Direct and indirect remuneration fees, copay clawback fees skew cost of prescription meds
THURSDAY, July 7, 2016 (HealthDay News) — Pharmacists often encounter fees imposed by prescription drug “middlemen” that adversely impact both pharmacies and patients and distort medication costs and reimbursement rates, according to a report from the National Community Pharmacists Association (NCPA).
A survey of 640 pharmacists conducted by the NCPA documents the scope and effect of direct and indirect remuneration (DIR) fees imposed on community pharmacies and increased costs for patients at the pharmacy counter through copay clawback fees.
According to the report, community pharmacies are sometimes assessed for DIR fees weeks or months after a medication is dispensed and the pharmacy is reimbursed. Sixty-seven percent of pharmacists reported that they were given no information about when fees would be collected or assessed and how much they would be charged. Fifty-three percent of pharmacists reported that fees were assessed quarterly, with many complaining about the time lag. Most pharmacists (57 percent) reported that fees now appear in some commercial plans. The financial impact of DIR fees was significant, with 87 percent of pharmacists reporting a significant impact on their ability to provide patient care and remain in business.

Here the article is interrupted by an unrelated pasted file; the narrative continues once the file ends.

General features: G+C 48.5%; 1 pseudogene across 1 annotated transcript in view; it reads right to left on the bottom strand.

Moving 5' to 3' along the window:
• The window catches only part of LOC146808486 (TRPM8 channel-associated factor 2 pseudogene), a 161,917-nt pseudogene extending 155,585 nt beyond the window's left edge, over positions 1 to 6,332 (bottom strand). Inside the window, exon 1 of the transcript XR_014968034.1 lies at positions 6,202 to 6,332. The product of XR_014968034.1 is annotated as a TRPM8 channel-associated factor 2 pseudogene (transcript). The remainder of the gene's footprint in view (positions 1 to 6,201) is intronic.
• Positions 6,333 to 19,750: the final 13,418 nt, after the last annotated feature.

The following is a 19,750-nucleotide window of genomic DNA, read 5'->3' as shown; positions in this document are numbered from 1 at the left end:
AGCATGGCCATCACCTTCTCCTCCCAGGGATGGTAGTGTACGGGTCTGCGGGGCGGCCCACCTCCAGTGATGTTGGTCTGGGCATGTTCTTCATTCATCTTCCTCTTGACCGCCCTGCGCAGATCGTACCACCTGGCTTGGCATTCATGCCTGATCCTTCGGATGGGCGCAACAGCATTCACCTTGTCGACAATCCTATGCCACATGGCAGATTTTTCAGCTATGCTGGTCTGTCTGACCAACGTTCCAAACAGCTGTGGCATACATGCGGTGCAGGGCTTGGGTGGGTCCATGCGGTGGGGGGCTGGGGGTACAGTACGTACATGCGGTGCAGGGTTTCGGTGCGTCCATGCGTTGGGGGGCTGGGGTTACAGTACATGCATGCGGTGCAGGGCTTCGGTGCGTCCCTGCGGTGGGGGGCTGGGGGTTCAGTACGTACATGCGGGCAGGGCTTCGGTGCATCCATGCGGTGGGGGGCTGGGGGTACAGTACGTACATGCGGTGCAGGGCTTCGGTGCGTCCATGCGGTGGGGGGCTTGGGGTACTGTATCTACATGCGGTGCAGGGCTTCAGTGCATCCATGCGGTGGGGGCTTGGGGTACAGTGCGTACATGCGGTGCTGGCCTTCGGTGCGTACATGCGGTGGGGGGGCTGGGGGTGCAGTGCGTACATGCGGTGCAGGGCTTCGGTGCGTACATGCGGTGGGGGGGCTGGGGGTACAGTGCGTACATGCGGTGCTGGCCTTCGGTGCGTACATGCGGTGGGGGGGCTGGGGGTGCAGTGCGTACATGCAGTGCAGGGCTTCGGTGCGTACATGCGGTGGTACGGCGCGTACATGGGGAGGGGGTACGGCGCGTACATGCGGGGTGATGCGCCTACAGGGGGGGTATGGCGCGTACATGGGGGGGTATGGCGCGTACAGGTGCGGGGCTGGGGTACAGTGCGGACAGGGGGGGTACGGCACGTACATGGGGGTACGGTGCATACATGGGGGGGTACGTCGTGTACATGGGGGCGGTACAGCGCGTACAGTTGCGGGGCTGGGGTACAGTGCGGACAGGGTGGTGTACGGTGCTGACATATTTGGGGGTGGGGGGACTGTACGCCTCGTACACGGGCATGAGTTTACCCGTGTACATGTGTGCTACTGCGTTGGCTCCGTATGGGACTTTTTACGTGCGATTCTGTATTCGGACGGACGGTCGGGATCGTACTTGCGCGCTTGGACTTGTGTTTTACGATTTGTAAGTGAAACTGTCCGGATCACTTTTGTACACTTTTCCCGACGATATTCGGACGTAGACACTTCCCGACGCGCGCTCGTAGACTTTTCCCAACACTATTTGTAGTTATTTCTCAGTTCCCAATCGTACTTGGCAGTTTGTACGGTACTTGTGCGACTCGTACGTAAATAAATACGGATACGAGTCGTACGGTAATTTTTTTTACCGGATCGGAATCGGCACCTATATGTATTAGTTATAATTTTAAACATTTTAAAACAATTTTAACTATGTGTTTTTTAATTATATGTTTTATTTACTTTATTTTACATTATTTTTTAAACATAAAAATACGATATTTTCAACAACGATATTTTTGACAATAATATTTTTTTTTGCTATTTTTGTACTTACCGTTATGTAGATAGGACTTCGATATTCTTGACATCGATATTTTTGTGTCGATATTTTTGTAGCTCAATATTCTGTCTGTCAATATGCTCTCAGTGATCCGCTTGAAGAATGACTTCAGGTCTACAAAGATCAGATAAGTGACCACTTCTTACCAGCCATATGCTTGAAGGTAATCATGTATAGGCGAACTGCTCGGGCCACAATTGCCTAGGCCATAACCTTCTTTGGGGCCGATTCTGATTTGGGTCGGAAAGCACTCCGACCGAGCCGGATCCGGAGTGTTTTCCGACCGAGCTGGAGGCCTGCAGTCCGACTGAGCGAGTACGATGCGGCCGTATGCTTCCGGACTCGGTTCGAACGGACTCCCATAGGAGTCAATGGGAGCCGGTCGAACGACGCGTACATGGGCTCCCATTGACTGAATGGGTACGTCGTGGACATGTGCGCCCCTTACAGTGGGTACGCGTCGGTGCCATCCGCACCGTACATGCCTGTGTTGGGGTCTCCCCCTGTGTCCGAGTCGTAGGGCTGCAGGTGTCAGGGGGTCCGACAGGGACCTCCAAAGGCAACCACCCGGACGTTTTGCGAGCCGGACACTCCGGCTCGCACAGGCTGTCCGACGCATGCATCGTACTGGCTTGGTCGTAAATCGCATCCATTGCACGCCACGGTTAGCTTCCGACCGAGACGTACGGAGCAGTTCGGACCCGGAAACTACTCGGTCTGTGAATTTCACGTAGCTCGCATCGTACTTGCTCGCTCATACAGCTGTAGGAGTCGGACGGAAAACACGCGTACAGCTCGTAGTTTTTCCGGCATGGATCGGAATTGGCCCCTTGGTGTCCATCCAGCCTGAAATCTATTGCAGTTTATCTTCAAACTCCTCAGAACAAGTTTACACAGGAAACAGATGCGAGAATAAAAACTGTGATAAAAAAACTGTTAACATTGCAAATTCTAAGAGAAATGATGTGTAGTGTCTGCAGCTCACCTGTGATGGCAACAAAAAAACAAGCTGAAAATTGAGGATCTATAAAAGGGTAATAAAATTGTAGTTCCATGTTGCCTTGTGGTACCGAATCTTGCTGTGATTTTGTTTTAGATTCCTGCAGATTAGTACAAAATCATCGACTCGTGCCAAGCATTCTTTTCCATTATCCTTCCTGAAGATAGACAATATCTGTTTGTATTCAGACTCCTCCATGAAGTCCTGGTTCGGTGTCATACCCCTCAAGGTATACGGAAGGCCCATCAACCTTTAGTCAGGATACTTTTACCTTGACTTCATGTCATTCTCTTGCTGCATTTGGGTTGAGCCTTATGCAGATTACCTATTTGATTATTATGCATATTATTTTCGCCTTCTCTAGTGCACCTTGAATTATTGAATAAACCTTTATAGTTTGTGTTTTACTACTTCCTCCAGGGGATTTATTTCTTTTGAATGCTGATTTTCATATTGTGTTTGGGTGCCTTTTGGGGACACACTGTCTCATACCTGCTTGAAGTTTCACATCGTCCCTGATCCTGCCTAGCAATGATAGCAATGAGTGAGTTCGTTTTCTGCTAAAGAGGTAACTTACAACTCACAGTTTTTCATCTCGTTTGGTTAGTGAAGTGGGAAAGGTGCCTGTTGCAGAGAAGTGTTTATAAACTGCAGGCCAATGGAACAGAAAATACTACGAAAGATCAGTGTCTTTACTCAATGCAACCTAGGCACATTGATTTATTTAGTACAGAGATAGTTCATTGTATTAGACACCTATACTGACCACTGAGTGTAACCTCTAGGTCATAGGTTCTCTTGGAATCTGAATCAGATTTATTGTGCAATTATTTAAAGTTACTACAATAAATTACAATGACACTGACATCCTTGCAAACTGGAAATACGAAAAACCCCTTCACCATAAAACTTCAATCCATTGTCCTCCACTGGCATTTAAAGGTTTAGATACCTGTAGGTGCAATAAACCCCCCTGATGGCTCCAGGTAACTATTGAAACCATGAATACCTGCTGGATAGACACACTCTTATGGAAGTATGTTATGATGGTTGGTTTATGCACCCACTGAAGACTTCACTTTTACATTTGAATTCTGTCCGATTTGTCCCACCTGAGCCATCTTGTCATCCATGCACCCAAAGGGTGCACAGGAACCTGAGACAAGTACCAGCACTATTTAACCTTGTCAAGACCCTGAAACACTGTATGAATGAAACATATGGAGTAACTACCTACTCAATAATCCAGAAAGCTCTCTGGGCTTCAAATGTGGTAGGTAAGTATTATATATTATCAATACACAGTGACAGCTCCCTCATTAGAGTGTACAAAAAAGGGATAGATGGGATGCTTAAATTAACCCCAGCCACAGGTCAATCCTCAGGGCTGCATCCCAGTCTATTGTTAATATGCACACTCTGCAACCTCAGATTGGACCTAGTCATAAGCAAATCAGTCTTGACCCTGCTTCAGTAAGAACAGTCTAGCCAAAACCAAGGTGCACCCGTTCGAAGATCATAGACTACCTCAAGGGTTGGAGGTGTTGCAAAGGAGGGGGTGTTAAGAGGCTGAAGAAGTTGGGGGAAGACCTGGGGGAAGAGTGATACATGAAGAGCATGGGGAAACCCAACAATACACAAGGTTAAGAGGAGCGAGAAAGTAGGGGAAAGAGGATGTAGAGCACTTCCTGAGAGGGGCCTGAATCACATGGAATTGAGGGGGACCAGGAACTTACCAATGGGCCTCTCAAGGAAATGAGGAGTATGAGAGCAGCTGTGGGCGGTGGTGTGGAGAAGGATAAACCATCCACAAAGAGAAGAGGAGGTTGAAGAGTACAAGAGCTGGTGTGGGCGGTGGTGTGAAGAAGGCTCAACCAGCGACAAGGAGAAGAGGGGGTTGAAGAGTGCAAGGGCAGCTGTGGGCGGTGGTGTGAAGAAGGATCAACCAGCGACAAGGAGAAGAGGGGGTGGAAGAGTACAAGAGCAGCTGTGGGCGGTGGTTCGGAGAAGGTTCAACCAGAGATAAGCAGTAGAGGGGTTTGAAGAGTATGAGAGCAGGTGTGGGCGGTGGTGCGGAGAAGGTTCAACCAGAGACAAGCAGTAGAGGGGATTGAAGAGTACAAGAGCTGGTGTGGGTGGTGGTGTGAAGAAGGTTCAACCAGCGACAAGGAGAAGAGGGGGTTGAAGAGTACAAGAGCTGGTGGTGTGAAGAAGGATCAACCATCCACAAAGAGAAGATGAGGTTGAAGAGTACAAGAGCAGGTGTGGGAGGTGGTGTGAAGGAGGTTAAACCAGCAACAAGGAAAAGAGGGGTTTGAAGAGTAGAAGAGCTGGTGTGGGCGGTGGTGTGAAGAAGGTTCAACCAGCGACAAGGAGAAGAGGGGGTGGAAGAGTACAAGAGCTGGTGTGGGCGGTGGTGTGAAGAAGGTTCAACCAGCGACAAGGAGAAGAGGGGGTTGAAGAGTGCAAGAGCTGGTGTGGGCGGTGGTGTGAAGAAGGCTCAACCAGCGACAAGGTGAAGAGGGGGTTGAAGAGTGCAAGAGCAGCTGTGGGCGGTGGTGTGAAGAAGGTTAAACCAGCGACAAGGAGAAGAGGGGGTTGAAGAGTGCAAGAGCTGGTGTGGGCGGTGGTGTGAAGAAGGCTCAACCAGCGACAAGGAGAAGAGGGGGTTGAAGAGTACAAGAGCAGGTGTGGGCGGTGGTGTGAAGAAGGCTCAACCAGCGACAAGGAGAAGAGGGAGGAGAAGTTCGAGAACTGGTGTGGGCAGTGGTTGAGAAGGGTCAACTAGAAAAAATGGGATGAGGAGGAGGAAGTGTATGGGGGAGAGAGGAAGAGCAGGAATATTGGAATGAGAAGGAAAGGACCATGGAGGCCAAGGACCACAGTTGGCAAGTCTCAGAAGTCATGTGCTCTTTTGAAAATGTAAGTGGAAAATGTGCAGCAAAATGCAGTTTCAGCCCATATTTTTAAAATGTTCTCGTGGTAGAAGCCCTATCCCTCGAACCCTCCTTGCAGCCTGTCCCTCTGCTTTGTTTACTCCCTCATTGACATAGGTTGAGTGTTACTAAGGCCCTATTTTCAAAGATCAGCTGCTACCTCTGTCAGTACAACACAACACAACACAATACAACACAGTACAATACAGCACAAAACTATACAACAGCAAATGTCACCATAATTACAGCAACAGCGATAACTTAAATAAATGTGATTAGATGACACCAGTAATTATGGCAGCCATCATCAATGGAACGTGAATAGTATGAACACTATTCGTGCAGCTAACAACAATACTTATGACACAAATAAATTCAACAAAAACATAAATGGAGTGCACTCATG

The survey also explored copay clawbacks on patients, which were relatively common, with 83 percent of pharmacists having witnessed them at least 10 times in the previous month. Two-thirds of respondents (67 percent) reported that the practice was limited to certain pharmacy benefit management (PBM) corporations. The findings also indicate that PBMs may impose a gag clause that prohibits community pharmacists from telling a patient that a medication may be less expensive when purchased at cash price.
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